Another helpful approach is to divide big goals into manageable tasks. To illustrate with the running example, a person would need to run four laps around a standard track to complete a mile in less than six minutes. Each lap would need to be one minute 29 seconds or less. It is easier to achieve the bigger goal by concentrating on reaching each single lap time.
Ambitious goals for your business are good; breaking them into manageable pieces is better and can be the difference between achieving the goal and giving up.
Gross profit and gross margin are important for every business, regardless of the industry. However, each business also has a particular set of metrics that can underscore problems or a healthy operation. Identify which metrics apply to your business and watch each one carefully. If you provide maintenance service, watch how much revenue you earn per service technician. A business with a sales force should watch revenue per employee.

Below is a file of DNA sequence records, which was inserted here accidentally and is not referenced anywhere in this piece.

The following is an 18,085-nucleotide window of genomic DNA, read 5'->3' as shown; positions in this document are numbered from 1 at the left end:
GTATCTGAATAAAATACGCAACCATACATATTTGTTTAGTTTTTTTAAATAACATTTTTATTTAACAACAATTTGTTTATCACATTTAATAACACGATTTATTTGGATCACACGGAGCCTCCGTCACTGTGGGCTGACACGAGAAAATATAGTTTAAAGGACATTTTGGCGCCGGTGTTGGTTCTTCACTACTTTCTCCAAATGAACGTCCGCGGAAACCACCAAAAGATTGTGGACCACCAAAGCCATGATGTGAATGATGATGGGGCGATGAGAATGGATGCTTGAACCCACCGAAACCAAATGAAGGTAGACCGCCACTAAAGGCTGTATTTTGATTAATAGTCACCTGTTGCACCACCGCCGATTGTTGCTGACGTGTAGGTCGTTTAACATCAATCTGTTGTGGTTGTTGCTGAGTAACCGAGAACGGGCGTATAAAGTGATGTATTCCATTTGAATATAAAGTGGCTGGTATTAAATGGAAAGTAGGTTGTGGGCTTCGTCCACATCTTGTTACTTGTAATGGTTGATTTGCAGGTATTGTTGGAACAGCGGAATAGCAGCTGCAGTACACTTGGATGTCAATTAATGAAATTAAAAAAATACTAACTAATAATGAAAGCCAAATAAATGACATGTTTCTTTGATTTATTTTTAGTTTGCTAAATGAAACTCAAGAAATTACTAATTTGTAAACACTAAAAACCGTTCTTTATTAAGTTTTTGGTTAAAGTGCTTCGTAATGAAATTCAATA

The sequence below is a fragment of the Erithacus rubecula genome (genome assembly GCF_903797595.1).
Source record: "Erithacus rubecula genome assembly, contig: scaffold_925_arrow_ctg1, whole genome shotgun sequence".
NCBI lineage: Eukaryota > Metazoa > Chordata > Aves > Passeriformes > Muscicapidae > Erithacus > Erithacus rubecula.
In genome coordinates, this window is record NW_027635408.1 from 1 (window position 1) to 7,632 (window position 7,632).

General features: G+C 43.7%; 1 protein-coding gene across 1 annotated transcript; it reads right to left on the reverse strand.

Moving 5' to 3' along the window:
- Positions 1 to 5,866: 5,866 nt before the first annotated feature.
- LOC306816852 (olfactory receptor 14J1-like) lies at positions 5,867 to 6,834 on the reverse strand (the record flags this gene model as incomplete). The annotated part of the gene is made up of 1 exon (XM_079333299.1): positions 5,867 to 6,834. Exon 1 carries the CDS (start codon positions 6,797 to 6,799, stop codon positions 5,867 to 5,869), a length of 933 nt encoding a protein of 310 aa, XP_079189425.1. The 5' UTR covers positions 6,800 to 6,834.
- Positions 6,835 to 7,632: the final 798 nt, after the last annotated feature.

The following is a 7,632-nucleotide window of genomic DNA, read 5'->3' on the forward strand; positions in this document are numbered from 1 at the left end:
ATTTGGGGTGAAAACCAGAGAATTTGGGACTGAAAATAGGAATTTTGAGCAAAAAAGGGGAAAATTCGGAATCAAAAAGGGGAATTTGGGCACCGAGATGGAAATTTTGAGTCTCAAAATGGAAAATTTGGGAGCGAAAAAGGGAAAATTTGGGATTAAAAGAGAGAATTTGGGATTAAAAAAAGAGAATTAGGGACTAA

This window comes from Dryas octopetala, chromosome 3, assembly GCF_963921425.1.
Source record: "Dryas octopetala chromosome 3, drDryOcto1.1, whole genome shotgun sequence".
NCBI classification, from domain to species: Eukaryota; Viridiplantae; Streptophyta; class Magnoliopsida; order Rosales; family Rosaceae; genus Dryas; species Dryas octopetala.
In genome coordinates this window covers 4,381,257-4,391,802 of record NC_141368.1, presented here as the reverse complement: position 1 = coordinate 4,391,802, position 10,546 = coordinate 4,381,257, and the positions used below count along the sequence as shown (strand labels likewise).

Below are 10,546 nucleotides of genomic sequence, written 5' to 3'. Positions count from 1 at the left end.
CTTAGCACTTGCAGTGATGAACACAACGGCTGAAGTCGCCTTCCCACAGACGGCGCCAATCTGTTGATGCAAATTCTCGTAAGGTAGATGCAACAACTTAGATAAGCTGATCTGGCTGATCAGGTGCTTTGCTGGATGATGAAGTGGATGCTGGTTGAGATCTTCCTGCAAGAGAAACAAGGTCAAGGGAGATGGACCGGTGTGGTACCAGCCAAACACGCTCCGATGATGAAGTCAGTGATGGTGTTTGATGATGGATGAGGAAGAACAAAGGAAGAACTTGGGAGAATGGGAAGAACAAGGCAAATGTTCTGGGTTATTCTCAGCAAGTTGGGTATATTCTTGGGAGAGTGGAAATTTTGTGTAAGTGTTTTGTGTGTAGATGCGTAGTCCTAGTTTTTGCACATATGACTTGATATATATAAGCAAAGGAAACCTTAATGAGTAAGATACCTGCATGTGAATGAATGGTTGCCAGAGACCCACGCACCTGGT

By monitoring important metrics, you can know if activities are on pace to reach business goals. Additionally, you can identify how much cushion exists during slower periods.
Paying attention to end-of-season inventory levels applies to any business that sells seasonal products. There are times when you might sell end-of-season products through a sales campaign. Other times, leftover inventory decreases in real value if you are unable to sell everything. While real value decreases, you are accumulating carrying costs. Instead of having a decrease n cost of goods sold, your business is actually suffering a cash flow problem.
Monitoring inventory starts at the beginning of the season by understanding customer buying habits. Have a plan for handling the unexpected excess of inventory before it depletes your cash flow.
There are some operating expenses that businesses deem unmanageable. This gray area might include fixed expenses such as fuel costs, lease payments, bank fees, utilities and taxes. However, this assumption overlooks the fact that there are many variable operating expenses that are usually classified as fixed.
For instance, utilities and fuel consumption might go up when revenues increase, but at the same time will go down when revenues decrease. Other examples of variable operating expenses include client entertainment and meals, advertising, postage and other office expenses.